Saturday, July 18, 2009

Board Breaking

Yesterday I completed my first martial arts board break, as practice for my upcoming brown belt test.  A few weeks ago, I bought a one-inch-thick, one-foot-wide piece of pine shelving board from the hardware store and cut it into one-foot-square boards.  I broke a stack of three of these boards yesterday, with a side thrust kick.
By chance, there was a new student in class yesterday, to see what it was about.  He saw the stack of boards before class, poked at them a bit, and asked what they were for.  Sensei told him that I would be breaking them.  He seemed interested, and started asking questions about the process.
Most people are not impressed by board breaking in demonstrations, because they assume it is some kind of trick or it uses flimsy boards.  But this guy had a chance to inspect the boards beforehand, so he could see that it was no trick.  He saw me send my heel through three inches of no-nonsense hardware-store wood.
Actually, there is a bit of a trick.  You are splitting the board along the grain of the wood, the same way you do when you are chopping up cut logs for firewood.  You have to make sure that the side of your foot hits the boards parallel to the grain, so you are attacking the weak point and the board will break cleanly.  The three boards have to have the grain lined up the same way.  Nobody could break through three inches of wood if the grains were crossed like they are in plywood.
You also have to make sure that the board is dry, and that the people holding it know what they are doing.  But even so, it is not an easy thing to do.  Like most things in martial arts, it takes speed, fluidity, focus, and accuracy.  It is not a matter of brute 'hulk smash' force.  The key is to make sure your foot is moving faster than the board can bend and absorb the impact, and that you sustain that speed through all three boards.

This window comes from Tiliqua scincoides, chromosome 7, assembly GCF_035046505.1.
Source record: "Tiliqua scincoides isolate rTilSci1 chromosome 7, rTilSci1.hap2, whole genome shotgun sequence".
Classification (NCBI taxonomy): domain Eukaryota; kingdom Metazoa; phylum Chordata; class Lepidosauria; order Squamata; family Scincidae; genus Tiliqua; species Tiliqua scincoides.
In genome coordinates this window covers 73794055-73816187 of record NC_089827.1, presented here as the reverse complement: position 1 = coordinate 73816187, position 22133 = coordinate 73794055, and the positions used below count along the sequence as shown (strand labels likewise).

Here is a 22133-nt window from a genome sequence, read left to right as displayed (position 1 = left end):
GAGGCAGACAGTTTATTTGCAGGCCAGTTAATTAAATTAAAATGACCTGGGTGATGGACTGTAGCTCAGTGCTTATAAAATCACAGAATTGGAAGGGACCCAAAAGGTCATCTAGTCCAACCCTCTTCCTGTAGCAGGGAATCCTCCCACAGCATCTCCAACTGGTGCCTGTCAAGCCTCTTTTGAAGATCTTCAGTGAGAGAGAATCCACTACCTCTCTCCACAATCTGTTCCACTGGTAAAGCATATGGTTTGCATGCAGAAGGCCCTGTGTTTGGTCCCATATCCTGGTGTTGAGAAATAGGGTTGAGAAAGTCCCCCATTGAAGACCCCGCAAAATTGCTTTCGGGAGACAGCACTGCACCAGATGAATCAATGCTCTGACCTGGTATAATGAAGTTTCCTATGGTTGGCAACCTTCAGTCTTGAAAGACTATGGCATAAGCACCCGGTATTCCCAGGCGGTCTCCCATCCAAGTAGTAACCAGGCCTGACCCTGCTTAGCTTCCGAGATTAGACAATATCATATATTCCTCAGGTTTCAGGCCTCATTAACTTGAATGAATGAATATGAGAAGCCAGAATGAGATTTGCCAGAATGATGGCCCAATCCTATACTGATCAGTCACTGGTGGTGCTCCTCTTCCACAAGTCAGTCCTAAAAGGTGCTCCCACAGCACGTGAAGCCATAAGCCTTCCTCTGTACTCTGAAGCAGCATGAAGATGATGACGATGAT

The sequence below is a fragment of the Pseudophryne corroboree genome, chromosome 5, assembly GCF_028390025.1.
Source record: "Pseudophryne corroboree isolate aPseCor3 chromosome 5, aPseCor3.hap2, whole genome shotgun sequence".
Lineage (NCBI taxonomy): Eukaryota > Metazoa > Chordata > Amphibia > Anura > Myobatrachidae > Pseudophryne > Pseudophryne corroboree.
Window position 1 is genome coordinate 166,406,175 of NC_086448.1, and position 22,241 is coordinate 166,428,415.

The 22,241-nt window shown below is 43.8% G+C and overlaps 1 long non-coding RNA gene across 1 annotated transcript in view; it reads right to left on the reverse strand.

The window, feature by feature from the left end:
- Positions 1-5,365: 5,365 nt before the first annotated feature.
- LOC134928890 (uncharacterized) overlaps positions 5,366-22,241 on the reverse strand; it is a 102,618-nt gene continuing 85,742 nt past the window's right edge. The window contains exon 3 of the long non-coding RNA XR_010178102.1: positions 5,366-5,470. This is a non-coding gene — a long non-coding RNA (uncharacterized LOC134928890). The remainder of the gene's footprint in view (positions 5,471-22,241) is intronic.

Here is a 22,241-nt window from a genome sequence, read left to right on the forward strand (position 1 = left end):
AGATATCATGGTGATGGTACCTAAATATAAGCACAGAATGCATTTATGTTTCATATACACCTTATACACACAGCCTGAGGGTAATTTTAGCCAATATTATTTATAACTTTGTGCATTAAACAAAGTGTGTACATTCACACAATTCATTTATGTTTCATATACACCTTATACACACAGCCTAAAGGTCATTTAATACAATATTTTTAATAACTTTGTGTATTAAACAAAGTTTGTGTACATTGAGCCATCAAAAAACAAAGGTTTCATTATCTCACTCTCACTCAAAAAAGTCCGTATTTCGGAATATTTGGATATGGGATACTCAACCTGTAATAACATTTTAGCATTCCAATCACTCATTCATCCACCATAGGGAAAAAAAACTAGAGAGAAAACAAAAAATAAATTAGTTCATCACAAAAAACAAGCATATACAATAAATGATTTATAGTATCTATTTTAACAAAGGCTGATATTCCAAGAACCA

It is a true test of ability, one of the few ways that you can safely do an objective test of your training.  That's why we do it.  Every other testing standard is either the subjective evaluation of the tester, or your performance in a controlled sparring situation.  This is something real, testing your skills against a fact of nature.


E said...

Besides smashing more than one board set in a row, how else is a board breaking trial varied for higher levels (or is it?)? Harder woods? Thicker board sandwiches?

Ah grain lines, a 'trick' so important to pay attention to for so many techniques... breaking, avoiding warping, joining, cutting...

Richard Bruns said...

The main way of varying it is to use different techniques. Every time you test, you have to use a strike that you have not broken boards with before. You use different kinds of kicks, then elbow and knee strikes, then finally hand techniques.

The type of wood does not change. Sometimes people choose to break four or even five boards with a single powerful technique (usually a knee strike) but usually people choose to do a series of 2 and 3 board breaks with various techniques.